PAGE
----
Bad PR

A week ago Friday, a severe storm blew from the Midwest through to the Mid-Atlantic, knocking out power for millions of people. In the Washington, DC area, Pepco lost 56 percent of its customers. Full restoration took the company 8 days.

Whether or not that length of time was justified, it certainly hasn’t sat well with DC and Maryland customers. Already under pressure for acknowledged poor reliability in the past, Pepco has been subject to some very intense criticism for the last week. To give you an idea of what really bad public relations looks like for an electric utility, let’s review some of the things being said about Pepco.

[Disclaimer #1: My power, usually provided by Pepco, was out for 4¬Ĺ days.]

[Disclaimer #2: I recently turned down a job offer from Pepco, for reasons having nothing to do with the quality of their service.]

Of course, someone started the obligatory Pepco Sucks website.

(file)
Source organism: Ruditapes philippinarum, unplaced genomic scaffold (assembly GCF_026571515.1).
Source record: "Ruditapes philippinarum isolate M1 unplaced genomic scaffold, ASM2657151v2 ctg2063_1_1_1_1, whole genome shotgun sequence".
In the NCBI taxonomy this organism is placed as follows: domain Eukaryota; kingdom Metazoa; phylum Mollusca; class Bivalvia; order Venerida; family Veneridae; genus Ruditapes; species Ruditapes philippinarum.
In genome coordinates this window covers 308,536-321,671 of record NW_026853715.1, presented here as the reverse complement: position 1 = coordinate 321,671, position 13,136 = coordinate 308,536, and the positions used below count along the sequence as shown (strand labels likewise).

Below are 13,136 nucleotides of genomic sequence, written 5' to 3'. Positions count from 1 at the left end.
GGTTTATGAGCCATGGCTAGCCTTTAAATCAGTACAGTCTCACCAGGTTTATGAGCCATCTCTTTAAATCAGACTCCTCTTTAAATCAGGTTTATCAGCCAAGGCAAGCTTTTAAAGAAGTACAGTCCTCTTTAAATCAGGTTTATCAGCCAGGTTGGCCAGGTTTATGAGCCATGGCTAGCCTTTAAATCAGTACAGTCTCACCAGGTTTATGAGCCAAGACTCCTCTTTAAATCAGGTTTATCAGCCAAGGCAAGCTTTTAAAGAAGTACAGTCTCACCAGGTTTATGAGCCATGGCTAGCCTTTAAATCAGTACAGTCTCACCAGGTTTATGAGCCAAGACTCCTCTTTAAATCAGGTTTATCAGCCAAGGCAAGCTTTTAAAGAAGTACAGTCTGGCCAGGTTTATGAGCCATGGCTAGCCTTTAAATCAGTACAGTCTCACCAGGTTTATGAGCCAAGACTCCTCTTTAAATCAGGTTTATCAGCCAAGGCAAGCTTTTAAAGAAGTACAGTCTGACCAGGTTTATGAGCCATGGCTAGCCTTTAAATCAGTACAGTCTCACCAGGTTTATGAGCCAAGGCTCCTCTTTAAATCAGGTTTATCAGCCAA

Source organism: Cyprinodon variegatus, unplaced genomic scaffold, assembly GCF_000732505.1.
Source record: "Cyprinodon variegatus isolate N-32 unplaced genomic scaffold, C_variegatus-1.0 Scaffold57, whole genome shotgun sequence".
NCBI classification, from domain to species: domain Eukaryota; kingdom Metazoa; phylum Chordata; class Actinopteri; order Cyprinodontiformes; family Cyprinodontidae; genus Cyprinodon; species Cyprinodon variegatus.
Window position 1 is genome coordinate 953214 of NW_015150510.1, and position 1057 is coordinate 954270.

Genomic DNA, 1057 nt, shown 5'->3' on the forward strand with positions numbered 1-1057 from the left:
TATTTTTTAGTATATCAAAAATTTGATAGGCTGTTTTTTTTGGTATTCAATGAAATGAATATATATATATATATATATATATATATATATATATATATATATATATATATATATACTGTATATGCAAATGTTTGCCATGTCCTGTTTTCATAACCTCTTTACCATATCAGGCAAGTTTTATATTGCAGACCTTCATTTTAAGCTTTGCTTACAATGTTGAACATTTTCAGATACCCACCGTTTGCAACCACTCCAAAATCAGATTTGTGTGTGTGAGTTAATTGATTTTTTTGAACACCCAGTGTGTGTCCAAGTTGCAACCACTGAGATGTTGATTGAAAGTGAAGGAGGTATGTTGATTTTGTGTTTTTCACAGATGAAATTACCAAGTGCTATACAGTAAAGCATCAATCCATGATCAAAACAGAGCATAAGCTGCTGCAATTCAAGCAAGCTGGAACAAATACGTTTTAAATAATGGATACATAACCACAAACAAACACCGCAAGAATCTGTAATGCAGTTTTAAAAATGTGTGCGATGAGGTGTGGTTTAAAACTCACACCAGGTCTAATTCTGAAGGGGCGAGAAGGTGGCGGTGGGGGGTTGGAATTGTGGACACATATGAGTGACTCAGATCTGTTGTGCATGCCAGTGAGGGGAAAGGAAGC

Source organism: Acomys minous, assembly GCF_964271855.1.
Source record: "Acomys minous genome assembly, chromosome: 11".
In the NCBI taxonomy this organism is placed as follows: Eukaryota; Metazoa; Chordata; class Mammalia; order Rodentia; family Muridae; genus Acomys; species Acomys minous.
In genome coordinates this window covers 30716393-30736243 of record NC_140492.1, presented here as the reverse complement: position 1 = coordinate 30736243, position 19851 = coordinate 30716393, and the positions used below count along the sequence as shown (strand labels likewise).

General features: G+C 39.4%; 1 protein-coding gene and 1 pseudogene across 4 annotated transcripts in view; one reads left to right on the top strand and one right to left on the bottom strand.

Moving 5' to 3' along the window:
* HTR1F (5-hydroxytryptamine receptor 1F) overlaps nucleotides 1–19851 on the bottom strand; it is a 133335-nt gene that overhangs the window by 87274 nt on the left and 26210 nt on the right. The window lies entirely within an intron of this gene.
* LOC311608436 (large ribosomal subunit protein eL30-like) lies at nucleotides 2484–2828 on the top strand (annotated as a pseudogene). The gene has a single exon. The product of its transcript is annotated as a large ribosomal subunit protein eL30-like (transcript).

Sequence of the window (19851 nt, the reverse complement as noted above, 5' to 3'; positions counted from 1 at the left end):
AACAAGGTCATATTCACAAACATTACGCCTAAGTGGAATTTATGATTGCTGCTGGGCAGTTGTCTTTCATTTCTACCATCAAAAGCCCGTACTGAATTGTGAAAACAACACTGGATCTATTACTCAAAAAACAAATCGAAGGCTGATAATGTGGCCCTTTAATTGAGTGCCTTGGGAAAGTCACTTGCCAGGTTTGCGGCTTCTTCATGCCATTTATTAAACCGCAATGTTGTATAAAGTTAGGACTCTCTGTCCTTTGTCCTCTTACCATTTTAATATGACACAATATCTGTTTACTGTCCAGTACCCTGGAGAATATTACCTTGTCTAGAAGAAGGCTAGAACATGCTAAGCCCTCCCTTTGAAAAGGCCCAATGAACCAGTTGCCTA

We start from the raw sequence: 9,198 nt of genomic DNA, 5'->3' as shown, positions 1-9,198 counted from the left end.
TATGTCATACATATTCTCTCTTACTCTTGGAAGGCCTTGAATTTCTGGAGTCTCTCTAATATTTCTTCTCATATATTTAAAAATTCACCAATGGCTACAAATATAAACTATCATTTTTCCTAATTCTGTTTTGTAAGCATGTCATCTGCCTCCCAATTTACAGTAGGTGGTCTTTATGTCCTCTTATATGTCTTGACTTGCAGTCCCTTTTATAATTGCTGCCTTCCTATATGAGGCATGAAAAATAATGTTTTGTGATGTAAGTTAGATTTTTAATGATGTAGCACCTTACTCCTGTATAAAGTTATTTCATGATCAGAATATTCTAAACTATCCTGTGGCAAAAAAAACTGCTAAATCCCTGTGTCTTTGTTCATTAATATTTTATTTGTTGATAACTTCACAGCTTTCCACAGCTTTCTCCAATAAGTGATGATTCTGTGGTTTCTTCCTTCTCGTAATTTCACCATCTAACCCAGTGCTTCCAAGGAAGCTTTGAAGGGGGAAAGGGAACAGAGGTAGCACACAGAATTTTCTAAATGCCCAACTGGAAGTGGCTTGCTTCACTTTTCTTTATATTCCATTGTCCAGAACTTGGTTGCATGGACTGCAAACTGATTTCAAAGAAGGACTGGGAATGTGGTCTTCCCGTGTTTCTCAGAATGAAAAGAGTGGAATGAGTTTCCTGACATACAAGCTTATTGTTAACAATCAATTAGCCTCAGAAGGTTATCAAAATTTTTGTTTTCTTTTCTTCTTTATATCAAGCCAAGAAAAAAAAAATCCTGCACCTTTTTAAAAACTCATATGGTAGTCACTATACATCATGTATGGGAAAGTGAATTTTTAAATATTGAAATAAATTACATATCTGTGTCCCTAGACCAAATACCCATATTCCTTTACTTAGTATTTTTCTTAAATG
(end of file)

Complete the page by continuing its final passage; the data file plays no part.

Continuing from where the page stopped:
There’s also a No Power Pepco Facebook group.

A small Independence Day parade turned into an anti-Pepco protest march. Apparently, the company’s automated call-back system for updating customers on the status of restoration work was programed to say “Power has been restored to your area.” People took this to mean, “We think you have your power back,” which it wasn’t. In actuality the message was supposed to mean, “We’ve gotten closer in working our way towards your home.”

Another television news story concerned a teen injured by a downed power line and Pepco’s poor response when alerted to the hazard by the boy’s father.

[Disclaimer #3: These are friends-of-the-family.]

An article in The Washington Post’s Outlook section detailed “5 Myths About Pepco,” three of which were basically, “Don’t believe their excuses.”

Some DC musicians recorded a song titled “F*ck You, Pepco” [WARNING: as if it wasn’t obvious from the title, the video includes some strong language].

With all this bad PR, there’s certain to be consequences for Pepco’s recent rate request. An online petition asks Maryland’s governor to “Fire the utility regulators, reject rate hikes, fix PEPCO!” Another article in The Washington Post this week (Local section) was titled, “Pepco Wants to Stick Customers With Cost of Arguing its Upkeep Was Fine.”

This story is far from over and it’s not looking good for Pepco.